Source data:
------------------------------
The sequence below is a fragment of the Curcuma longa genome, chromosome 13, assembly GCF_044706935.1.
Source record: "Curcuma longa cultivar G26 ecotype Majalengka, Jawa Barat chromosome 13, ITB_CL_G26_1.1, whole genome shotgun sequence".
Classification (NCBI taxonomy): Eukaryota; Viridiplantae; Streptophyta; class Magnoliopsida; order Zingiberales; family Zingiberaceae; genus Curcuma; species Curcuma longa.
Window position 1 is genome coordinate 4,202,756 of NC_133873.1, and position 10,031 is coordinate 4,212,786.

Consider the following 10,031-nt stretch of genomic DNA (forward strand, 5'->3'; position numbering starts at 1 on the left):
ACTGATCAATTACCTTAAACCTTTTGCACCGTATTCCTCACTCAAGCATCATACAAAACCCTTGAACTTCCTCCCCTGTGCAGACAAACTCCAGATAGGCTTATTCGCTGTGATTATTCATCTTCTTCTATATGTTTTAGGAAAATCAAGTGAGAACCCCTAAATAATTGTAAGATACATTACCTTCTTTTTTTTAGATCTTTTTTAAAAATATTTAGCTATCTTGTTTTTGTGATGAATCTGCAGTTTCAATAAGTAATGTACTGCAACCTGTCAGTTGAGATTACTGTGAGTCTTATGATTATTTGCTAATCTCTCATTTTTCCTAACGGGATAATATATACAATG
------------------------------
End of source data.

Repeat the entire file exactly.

The sequence below is a fragment of the Curcuma longa genome, chromosome 13, assembly GCF_044706935.1.
Source record: "Curcuma longa cultivar G26 ecotype Majalengka, Jawa Barat chromosome 13, ITB_CL_G26_1.1, whole genome shotgun sequence".
Classification (NCBI taxonomy): Eukaryota; Viridiplantae; Streptophyta; class Magnoliopsida; order Zingiberales; family Zingiberaceae; genus Curcuma; species Curcuma longa.
Window position 1 is genome coordinate 4,202,756 of NC_133873.1, and position 10,031 is coordinate 4,212,786.

Consider the following 10,031-nt stretch of genomic DNA (forward strand, 5'->3'; position numbering starts at 1 on the left):
ACTGATCAATTACCTTAAACCTTTTGCACCGTATTCCTCACTCAAGCATCATACAAAACCCTTGAACTTCCTCCCCTGTGCAGACAAACTCCAGATAGGCTTATTCGCTGTGATTATTCATCTTCTTCTATATGTTTTAGGAAAATCAAGTGAGAACCCCTAAATAATTGTAAGATACATTACCTTCTTTTTTTTAGATCTTTTTTAAAAATATTTAGCTATCTTGTTTTTGTGATGAATCTGCAGTTTCAATAAGTAATGTACTGCAACCTGTCAGTTGAGATTACTGTGAGTCTTATGATTATTTGCTAATCTCTCATTTTTCCTAACGGGATAATATATACAATG